Somebody sign the death certificate, already!

I'm still pissed off about something.

Consequently, I still feel the need to get this off my chest, even though I've said from the very beginning that this blog was never meant to be primarily about me or my life, but rather about science, medicine, and skepticism. Despite that intent, sometimes things happen that I have a hard time not venting about, and it's not always possible not to inject a bit of my own personal life into my writing. Also, after all the bad things that happened during my recent trip home, I'm having a hard time getting back to my usual topics. Yes, I'm aware that there's a blogger out there who took the time over the holiday week to write a two-part attack on something I wrote. Yes, I had briefly considered answering his attack. Unfortunately (or perhaps fortunately, depending upon your point of view), my heart just isn't into getting into a blog pissing match at the moment. (And, yes, I know I haven't always been above enthusiastically engaging in such activities occasionally in the past.) Unfortunately, this is festering, and, now that I think about it, it is relevant to the usual topics of this blog, given that it has to do with medicine. So I'm going to write about it.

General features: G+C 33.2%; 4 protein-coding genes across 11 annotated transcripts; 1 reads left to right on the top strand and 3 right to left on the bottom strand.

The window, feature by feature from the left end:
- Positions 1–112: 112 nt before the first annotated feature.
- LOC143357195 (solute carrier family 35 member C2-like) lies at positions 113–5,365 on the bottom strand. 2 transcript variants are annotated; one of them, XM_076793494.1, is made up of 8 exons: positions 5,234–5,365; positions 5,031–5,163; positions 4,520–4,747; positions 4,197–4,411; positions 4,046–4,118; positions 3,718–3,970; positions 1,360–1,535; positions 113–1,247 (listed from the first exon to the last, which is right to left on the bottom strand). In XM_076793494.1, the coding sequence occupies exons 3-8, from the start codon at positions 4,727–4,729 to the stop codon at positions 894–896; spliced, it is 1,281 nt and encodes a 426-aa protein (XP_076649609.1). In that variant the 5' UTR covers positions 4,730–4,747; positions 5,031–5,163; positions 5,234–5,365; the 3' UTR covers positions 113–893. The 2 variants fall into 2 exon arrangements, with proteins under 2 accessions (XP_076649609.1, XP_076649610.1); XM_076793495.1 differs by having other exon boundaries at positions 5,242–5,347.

Please indulge me for one more day. I promise to get back to my usual topics soon, and I haven't forgotten about the plans I had made for this blog's second year.

Here's what pissed me off last week. As I mentioned a few days ago, my uncle died last week after having suffered a massive heart attack the Thursday night before Christmas. It happened at around 2 AM last Wednesday. The doctor on duty declared him dead--and then left for India without signing the death certificate. I don't necessarily blame her for that. Most likely she was covering that night and was scheduled to leave the next morning. It's not at all uncommon for it to take several hours to type up a death certificate to be signed, although many times as a resident I filled out the death certificate myself when I happened to have to declare a patient dead. No, what happened next is what irritated the hell out of me. Perhaps it is the fact that the funeral is tomorrow and I won't be able to attend that brought this to a head today.

They couldn't find any other doctor to sign the death certificate. And without the death certificate the funeral home director couldn't legally take the body from the hospital morgue. The body couldn't legally be cremated according to my uncle's stated wish. The body had to stay in a refrigerated cubicle in the morgue. To add to the indignity, my uncle's family was charged $75 a day for storage and refrigeration of the body! It still makes my blood do a slow boil to picture my uncle's body left there for any longer than was absolutely necessary. All I can envision is his body on a slab in a cold, dark refrigerator, collecting frost.

And if I, as just his nephew, thought about such things, imagine what his wife and daughter were thinking about.